To clarify some of these modeling issues, I wrote a short background paper, “Are Absolute Emissions Better for Modeling? It’s All Relative.” To analyze the effects of rate-based policies or to evaluate the distributional effects of any regulation on consumers and producers, output must be incorporated explicitly into an economic model of abatement, separately from the emissions variable. Two modeling options then are available. Traditionally, total emissions and output are the independently controlled variables, leaving emissions intensity as the endogenously determined variable. Alternatively, one can make emissions intensity and output the control variables, leaving total emissions as the endogenously determined variable. The problems of each option are similar, but the latter method offers more transparency for examining intensity-based policies. This note is intended to show economists and policymakers how the intensity-based model fits into the familiar traditional context. Currently, it is being edited for the RFF discussion paper series.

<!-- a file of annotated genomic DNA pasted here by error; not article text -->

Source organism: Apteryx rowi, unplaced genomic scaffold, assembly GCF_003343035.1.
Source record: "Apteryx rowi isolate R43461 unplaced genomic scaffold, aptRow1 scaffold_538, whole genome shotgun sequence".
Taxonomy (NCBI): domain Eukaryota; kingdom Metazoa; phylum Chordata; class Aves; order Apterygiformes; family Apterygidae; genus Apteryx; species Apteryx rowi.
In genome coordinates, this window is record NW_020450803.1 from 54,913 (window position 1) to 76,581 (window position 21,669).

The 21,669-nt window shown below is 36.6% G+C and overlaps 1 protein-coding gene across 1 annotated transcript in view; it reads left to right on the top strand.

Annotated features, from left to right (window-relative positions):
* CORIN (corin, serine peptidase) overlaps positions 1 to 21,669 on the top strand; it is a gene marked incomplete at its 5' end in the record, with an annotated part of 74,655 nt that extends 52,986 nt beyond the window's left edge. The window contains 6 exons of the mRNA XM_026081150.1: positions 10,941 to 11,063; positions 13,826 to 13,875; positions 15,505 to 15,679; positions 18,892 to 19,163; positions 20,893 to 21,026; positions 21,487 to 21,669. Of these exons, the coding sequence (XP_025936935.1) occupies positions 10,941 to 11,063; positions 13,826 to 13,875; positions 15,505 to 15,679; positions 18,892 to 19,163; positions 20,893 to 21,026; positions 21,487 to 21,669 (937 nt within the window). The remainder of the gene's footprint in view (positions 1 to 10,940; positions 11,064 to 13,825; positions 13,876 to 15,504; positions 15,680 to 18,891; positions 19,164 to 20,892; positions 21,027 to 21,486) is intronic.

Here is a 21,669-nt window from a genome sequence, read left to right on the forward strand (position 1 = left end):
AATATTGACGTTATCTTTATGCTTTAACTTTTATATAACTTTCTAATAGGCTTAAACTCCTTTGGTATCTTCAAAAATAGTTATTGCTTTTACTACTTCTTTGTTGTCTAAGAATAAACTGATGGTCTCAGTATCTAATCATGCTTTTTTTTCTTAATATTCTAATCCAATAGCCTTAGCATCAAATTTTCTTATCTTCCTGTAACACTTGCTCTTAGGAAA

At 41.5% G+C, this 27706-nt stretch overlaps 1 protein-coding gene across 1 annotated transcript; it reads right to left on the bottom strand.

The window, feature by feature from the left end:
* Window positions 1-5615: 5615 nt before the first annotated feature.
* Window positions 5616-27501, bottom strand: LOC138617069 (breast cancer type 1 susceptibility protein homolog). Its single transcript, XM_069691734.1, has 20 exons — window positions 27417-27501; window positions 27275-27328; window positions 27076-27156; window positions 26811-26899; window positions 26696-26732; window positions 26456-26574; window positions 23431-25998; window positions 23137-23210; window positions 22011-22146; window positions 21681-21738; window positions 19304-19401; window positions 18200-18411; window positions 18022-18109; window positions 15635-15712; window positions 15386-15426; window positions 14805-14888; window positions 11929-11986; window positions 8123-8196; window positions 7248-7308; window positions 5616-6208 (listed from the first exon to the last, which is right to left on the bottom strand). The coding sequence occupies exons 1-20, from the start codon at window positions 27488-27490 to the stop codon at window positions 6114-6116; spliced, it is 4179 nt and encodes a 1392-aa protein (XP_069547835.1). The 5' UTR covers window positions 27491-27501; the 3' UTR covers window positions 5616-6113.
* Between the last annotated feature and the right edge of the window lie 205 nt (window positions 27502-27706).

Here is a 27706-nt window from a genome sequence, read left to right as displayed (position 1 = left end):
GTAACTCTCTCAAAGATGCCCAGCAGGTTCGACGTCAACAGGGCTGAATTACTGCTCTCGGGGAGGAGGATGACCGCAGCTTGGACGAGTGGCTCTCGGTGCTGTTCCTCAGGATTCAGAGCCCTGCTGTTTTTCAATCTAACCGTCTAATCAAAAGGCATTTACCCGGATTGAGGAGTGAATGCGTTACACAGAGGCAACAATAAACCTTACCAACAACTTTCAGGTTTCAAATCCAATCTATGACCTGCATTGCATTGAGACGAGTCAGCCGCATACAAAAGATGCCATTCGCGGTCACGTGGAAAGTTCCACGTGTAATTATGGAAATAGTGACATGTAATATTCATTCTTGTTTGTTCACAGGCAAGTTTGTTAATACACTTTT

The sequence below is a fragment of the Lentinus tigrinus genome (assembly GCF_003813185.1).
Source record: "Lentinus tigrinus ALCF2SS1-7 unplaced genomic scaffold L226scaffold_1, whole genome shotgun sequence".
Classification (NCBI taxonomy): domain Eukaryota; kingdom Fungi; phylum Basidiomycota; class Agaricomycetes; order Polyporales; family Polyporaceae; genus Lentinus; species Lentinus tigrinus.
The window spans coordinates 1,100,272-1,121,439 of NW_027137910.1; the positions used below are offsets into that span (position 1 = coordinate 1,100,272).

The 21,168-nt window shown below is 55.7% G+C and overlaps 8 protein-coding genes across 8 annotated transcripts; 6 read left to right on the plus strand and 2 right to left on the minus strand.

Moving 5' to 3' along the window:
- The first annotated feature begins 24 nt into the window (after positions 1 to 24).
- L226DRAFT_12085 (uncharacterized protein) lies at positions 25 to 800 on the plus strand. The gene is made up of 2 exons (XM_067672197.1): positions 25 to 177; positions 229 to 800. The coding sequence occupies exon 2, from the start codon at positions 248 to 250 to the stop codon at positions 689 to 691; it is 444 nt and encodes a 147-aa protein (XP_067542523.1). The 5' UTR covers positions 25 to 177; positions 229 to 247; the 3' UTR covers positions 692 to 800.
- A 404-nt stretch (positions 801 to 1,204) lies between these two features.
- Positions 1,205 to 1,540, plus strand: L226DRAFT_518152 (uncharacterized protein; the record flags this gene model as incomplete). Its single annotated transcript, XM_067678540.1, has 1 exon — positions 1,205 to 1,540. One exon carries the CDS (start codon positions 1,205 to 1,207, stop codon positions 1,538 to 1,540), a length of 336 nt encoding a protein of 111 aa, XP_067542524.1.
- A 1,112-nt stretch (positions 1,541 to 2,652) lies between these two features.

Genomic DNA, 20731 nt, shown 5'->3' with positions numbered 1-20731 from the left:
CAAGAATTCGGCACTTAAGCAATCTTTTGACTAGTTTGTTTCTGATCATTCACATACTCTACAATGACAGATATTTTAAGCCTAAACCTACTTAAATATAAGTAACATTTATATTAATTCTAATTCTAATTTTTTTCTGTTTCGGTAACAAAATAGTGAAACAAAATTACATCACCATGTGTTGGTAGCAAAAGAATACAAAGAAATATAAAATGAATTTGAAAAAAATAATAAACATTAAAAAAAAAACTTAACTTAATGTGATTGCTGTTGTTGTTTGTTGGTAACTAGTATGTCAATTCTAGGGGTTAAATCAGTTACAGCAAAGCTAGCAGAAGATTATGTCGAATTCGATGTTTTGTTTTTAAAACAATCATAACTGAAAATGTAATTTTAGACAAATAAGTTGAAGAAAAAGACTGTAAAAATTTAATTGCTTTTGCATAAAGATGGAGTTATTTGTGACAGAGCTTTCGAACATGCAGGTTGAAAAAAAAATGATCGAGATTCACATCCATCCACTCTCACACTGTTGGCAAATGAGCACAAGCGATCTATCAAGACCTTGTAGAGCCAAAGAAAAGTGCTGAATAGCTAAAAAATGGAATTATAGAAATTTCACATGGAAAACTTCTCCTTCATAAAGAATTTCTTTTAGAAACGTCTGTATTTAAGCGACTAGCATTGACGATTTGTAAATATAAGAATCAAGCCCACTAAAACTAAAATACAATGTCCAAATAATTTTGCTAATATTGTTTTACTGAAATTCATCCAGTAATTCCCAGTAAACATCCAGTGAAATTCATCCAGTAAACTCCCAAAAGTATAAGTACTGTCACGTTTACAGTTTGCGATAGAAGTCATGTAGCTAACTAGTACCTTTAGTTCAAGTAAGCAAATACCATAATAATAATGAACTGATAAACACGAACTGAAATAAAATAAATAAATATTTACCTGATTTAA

Alan Fox and Carolyn Fischer are considering two potential extensions using the CGE model. One extension involves solving for the “optimal” sectoral distributions of allowances to be allocated based on output to maximize welfare and/or minimize emissions leakage given the concerns of labor tax distortions and international competitiveness. We will determine what kind of output support is preferred for each kind of sector when reductions of the global pollutant must be truly additional compared to when the country seeks to minimize the costs of complying with a domestic emissions cap. A second extension would capitalize on a relative strength of the trade model and consider the effects of restricting the emissions cap policy to cover only certain energy-intensive sectors. Thus, the potential for leakage exists not only through international trade, but also through the redistribution of economic activity among domestic sectors. We aim to address the extent to which OBA can mitigate these problems and determine the appropriate rules for distributing allowances at the sector level. I expect substantial further progress to be made and hope at least one additional paper in this area will be finalized.